Turechek and colleagues set out to develop a new heat-based treatment that would kill pathogens without hurting the plant. When asked what most excited them about their research and their new method, Turechek responded, 'That it works! By introducing a lower-temperature conditioning step and using steam rather than hot water, we produced plants that were better able to withstand the higher temperature treatment designed to destroy the pathogen.'
Filariae, sometimes up to 70 centimeters long nematodes, can set up residence in their host quite tenaciously and cause serious infectious diseases in the tropics. Researchers have now investigated a mechanism by which the immune system attacks the filariae. Certain immune cells, the eosinophil granulocytes, release DNA that forms a kind of web around the larvae and traps them. The researchers also identified which protein "turns on" the mechanism, known as the Dectin-1 receptor.
Many animal and insect species use Batesian mimicry - mimicking a poisonous species - as a defense against predators. The common palmfly, Elymnias hypermnestra (a species of satyrine butterfly), which is found throughout wide areas of tropical and subtropical Asia, adds a twist to this evolutionary strategy: the females evolved two distinct forms, either orange or dark brown, imitating two separate poisonous model species, Danaus or Euploea.
Scientists at the Wits Research Institute for Malaria (WRIM) in partnership with the University of Pretoria and colleagues in the US, Spain and Switzerland have identified novel antiplasmodial lead compounds for mass drug administration and vector control to eliminate malaria.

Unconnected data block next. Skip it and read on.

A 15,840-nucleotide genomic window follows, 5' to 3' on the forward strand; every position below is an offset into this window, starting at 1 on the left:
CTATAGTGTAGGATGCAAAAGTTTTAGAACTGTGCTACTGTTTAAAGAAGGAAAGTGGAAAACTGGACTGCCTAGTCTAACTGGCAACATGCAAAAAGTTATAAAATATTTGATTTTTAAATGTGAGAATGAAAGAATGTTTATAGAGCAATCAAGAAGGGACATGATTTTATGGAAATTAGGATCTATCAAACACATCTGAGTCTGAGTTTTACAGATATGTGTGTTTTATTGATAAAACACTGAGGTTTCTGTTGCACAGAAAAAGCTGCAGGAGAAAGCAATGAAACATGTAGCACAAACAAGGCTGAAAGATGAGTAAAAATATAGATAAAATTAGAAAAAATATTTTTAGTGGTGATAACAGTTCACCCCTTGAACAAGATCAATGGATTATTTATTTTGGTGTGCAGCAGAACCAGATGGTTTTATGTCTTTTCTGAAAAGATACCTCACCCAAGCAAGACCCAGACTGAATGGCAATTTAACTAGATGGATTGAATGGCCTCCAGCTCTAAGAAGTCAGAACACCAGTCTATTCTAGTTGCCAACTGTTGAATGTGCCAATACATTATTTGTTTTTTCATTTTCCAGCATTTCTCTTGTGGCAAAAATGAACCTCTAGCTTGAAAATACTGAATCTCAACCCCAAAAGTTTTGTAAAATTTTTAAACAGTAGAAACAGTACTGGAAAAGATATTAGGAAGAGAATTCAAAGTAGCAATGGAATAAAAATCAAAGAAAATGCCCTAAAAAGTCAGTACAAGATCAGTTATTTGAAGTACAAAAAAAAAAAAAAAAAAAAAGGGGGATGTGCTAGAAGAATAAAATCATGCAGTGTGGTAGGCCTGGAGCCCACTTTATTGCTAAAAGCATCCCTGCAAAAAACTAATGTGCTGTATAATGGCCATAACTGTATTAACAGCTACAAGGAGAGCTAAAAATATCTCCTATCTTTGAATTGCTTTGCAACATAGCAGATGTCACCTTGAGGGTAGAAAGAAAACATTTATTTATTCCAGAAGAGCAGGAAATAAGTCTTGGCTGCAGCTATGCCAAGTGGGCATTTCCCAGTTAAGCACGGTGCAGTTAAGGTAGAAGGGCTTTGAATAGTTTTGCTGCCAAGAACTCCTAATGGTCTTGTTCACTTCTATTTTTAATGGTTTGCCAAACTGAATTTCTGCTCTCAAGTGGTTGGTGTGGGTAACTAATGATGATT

Climate and changes in it have direct impacts on species of plant and animals - but climate may also shape more complex biological systems like food webs. Now a research group from the University of Helsinki has investigated how micro-climate shapes each level of the ecosystem, from species' abundances in predator communities to parasitism rates in key herbivores, and ultimately to damage suffered by plants. The results reveal how climate change may drastically reshape northern ecosystems.
Primary amoebic meningoencephalitis (PAM), a deadly disease caused by the "brain-eating amoeba" Naegleria fowleri, is becoming more common in some areas of the world, and it has no effective treatment. Now, researchers reporting in ACS Chemical Neuroscience have found that a compound isolated from the leaves of a traditional medicinal plant, Inula viscosa or "false yellowhead," kills the amoebae by causing them to commit cell suicide in lab studies, which could lead to new treatments.
The descendants of regular wild-type bacteria can evolve to survive for a long time on metallic copper surfaces that would usually kill them within a few minutes. An international research team led by Martin Luther University Halle-Wittenberg (MLU) and the Bundeswehr Institute of Microbiology was able to produce these tiny survivalists in the lab and has been able to study them more closely. The team reports on its findings in Applied and Environmental Microbiology.
Mosquitoes are transmitters of several diseases and pesticides are used to control their numbers in many countries. New study finds Wolbachia - a bacteria commonly found in insects - appears to protect them against these pesticides.
Researchers have taken an important step forward in developing a controlled human infection model to test leishmaniasis vaccines.
Bats are mistakenly preferring sites where fungal growth is high and therefore their survival is low.